In face-to-face Diplomacy, the problems of effective communication are not great. Players will simply sit down together to compose their orders in full view of each other, each eyeing the other surreptitiously to ensure that the orders handed in are the approved ones. The greatest difficulty lies in breaking this sort of arrangement once it has taken root. One familiar device is to scribble down the approved orders as fast as possible, clutching one’s stomach with the other hand, then bolt for the lavatory. Diplomacy has not yet broken down all taboos, and few players will go so far as to insist on accompanying their allies on such occasions. In that cloistered calm a fresh set of orders can be written, to be handed in at the last possible moment. It is, of course, vital for this coup that rigid time-limits be agreed. and adhered to, for the writing of orders.

An excellent coup that once caught me out can be used when one is actually changing sides from one ally to another. The new ally is provided with a signed sheet of paper clearly headed with the country name, season and the words ‘second set’. The new ally (who of course will be unobserved by the old ally) writes your orders for you and hands them in with his own to the gamesmaster. Meanwhile you and your old ally are at your usual convivial task of writing down your orders - in your case, completely bogus ones. I was really shattered for once when the gamesmaster began reading out my ally’s approved orders, only for the swine to say quietly, ‘I think you’ll find there’s another set there that supersedes those.’ Mind you, this leaves you open to a really lethal stab by the new ally. ...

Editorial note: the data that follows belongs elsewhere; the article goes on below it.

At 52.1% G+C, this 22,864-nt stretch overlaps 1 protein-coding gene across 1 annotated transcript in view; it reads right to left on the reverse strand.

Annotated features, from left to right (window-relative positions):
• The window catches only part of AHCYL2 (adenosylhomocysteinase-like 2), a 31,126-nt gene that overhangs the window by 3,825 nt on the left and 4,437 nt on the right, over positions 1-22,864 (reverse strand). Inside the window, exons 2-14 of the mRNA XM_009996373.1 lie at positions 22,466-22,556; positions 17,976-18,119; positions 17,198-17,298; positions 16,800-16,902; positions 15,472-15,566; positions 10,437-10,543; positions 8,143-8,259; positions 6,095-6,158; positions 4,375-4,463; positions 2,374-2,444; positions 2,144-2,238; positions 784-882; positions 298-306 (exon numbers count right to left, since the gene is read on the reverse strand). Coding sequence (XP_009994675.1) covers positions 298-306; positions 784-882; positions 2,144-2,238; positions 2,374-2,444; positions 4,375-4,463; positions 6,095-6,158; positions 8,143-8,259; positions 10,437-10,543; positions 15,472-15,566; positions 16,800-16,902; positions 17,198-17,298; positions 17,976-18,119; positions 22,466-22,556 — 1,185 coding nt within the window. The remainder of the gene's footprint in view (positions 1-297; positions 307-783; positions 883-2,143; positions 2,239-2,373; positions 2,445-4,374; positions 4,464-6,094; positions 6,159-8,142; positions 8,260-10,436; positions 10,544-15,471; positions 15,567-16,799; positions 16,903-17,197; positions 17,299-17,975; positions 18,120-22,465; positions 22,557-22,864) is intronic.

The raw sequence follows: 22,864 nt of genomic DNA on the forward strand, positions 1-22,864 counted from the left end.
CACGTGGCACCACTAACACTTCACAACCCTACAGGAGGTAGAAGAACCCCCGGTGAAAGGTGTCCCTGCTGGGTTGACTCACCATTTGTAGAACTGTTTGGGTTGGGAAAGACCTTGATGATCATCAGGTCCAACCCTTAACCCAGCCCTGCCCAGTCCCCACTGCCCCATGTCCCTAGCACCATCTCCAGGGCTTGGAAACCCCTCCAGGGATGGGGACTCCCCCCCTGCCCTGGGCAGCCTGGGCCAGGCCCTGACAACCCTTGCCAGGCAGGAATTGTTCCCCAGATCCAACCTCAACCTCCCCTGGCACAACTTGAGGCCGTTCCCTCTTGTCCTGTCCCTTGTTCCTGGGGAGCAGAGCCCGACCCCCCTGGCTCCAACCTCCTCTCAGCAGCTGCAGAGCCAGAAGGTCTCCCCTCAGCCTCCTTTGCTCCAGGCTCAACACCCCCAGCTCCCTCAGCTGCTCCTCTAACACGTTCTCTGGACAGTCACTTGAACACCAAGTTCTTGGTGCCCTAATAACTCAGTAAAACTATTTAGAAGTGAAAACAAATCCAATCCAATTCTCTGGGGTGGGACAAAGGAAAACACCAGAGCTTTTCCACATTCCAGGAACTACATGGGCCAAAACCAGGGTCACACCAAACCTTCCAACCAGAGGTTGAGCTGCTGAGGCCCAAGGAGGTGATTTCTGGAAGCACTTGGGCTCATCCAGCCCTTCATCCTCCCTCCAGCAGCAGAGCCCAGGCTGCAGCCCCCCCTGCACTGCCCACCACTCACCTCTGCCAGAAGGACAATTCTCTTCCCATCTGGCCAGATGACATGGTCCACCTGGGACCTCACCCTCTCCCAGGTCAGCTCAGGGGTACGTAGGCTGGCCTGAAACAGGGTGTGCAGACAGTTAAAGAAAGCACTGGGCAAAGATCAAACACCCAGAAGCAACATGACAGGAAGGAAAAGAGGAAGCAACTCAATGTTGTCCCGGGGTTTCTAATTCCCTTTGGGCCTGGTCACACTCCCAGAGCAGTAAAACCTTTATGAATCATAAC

It is also common practice to put one or more units under an ally’s control, so that he actually writes the orders for them, though some schools, especially in America, regard this as illegal. I shall have more to say about ‘proxy orders’ when discussing the postal game; suffice it to say for the present that they are quite legal provided always that the owner of the unit(s) involved retains the right to countermand the proxy orders at any time he chooses.

One important aspect of alliance play is camouflage: it pays to keep the alliance a secret for as long as possible. This is much easier in postal play, of course, where no one can see who is in contact with whom. In face-to-face games the intricate phoney attacks found in the postal game are not really practical - they take too long to work out, and are extremely accident prone under pressure of time. But some effort should be made. If Russia and Turkey decide to ally they should not begin with F(Sev) - Rum and F(Ank) - Con respectively. In any self-respecting game the danger signals would go out all over Europe: ‘Juggernaut building!’ Italy will throw everything into supporting Austria and attacking Turkey; Russia will find himself assaulted by England and Germany in the north, and the alliance will get nowhere.

This particular alliance, therefore, should begin with a stand-off in the Black Sea - or better still, a phony stab by Russia, who grabs the Black Sea for himself, while Turkey bellows with rage. (Not really, of course - overreaction is an easy give-away in these positions.) Keep them in doubt: it’s the only way. If Russia can persuade Germany, say, that Turkey is out to overrun Russia with Austrian aid, Germany is likely to support Russia until it’s too late for him to wish he hadn’t.